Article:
The Marshall Project is founded on two simple ideas:

1) There is a pressing national need for excellent journalism about the U.S. court and prison systems. The U.S. has the highest rate of incarceration in the world. From spiraling costs, to controversial drug laws, to prison violence, to concerns about systemic racial bias, there is a growing bipartisan consensus that America’s criminal justice system is in dire need of reform. As traditional media companies cut back on enterprise reporting, the Marshall Project will serve as a dynamic digital hub for information and debate on the legal and corrections systems.

2) With growing awareness of the system’s failings, now is an opportune moment to launch a national conversation about criminal justice. There are numerous indications of the country’s appetite for reform. U.S. Attorney General Eric Holder recently proposed sweeping changes to mandatory sentencing guidelines for drug offenses. In New York State, the Rockefeller drug laws were amended to give judges more discretion over sentencing. Marijuana is now decriminalized or legal in 16 states. And for the first time in decades, the national prison population is beginning to decline.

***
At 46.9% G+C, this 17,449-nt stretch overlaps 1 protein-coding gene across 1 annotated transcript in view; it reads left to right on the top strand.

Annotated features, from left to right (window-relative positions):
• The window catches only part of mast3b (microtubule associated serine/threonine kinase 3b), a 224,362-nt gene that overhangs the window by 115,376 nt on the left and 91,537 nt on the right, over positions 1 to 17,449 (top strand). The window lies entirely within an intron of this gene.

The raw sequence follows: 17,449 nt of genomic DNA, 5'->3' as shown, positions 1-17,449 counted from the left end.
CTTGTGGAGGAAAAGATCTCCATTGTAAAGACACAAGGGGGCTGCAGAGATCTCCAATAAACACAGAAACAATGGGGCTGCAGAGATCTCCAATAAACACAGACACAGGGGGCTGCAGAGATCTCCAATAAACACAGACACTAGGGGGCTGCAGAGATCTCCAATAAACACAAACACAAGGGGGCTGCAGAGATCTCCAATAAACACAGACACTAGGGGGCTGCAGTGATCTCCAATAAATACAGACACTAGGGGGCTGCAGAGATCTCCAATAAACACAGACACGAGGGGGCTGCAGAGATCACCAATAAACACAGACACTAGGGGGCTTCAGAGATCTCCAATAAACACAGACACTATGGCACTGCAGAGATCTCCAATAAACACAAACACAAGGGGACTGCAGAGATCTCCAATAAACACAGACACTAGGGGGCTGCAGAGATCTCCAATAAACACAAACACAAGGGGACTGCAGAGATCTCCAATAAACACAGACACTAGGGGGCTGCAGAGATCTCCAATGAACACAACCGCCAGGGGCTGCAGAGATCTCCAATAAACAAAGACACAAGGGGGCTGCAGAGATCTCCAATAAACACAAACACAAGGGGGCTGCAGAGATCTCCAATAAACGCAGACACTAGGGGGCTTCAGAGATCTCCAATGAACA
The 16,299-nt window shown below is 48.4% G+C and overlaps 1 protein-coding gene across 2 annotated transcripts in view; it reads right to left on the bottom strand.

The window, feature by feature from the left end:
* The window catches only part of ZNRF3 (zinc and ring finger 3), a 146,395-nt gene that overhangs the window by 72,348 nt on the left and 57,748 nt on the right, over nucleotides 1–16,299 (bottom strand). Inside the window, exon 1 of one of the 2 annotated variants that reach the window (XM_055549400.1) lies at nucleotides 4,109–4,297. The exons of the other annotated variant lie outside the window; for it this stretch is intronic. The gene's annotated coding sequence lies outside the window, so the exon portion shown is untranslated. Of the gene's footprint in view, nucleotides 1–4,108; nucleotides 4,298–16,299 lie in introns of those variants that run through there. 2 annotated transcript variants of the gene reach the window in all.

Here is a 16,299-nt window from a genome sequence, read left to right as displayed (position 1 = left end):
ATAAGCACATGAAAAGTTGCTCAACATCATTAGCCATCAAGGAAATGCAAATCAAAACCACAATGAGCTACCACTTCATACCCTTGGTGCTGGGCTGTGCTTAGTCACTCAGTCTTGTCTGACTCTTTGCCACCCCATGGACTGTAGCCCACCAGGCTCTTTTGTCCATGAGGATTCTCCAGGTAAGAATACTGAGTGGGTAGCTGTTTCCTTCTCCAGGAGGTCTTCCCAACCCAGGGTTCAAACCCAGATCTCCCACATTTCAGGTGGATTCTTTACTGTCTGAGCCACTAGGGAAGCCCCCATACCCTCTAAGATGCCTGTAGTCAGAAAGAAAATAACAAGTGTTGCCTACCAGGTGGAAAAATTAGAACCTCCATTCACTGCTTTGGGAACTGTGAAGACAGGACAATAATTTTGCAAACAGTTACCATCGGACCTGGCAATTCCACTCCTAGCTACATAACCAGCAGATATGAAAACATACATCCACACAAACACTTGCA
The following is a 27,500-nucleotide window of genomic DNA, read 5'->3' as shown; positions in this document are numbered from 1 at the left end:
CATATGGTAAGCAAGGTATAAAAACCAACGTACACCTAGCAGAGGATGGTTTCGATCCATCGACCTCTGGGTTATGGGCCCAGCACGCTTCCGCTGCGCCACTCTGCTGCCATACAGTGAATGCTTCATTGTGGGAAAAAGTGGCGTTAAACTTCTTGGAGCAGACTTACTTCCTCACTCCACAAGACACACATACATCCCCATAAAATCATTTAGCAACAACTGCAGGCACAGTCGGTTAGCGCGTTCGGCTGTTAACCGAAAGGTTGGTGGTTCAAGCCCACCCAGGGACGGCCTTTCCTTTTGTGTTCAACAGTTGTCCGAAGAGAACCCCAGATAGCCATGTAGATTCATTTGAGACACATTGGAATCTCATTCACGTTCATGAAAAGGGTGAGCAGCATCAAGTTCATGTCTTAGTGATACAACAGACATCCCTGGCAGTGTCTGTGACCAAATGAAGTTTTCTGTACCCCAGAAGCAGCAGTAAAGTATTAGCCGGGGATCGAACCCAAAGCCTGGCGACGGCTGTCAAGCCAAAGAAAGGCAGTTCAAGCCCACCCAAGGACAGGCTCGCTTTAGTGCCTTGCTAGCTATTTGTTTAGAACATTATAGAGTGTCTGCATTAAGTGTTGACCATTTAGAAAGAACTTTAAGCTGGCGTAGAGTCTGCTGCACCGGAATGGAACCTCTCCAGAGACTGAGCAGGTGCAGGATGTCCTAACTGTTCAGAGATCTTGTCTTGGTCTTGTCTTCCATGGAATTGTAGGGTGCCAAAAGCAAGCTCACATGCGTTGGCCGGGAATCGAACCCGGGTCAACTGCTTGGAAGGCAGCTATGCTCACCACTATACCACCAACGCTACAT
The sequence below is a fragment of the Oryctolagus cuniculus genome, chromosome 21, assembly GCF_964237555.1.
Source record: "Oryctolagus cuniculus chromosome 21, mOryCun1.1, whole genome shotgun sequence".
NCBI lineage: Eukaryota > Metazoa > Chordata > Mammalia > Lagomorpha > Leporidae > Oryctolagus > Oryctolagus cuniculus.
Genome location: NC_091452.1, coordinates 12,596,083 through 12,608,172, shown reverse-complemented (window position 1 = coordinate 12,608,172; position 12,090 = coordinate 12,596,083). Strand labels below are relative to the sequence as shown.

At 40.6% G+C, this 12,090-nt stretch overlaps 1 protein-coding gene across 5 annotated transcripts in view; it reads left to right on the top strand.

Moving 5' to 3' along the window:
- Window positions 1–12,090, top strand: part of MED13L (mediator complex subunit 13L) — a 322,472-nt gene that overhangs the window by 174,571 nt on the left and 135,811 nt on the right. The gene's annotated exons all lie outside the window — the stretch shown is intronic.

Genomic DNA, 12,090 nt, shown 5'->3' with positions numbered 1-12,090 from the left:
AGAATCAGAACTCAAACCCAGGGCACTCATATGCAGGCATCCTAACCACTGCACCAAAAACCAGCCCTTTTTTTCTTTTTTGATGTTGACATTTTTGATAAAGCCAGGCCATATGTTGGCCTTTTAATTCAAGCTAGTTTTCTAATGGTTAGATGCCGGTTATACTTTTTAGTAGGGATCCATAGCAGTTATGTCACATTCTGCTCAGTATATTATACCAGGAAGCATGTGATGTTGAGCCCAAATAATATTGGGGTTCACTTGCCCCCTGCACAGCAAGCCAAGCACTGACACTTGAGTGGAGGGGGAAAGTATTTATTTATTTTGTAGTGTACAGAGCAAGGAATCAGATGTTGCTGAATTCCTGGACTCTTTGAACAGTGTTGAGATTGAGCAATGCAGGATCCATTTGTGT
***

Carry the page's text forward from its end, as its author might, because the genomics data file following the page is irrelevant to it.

We believe honest storytelling is a powerful agent of social change. The Marshall Project will be an agenda-setting resource for up-to-the-minute news, in-depth reporting and commentary about criminal justice. Our goal is to help make criminal justice reform an important part of the national debate by the 2016 presidential campaign. Just as a “national conversation” dramatically altered the country’s views on gay marriage and education reform, so too can a national conversation help us confront our troubled courts and prisons.

The Marshall Project will combine the best of the old and the new in journalism. We will achieve our goals through the use of conventional investigative reporting and opinion writing, and embrace new technologies currently transforming the media, including interactive graphics, immersive digital stories, short video documentaries and content generated by our readers. We will curate the daily torrent of criminal justice news from publications around the country, highlight the work of advocacy groups on both the right and left, host debates, and drive a lively discussion on social media.

Our name is an homage to Supreme Court justice and crusading civil rights attorney Thurgood Marshall.

The Marshall Project will be funded with the support of foundations and donors.
For more information, contact us at info@themarshallproject.org.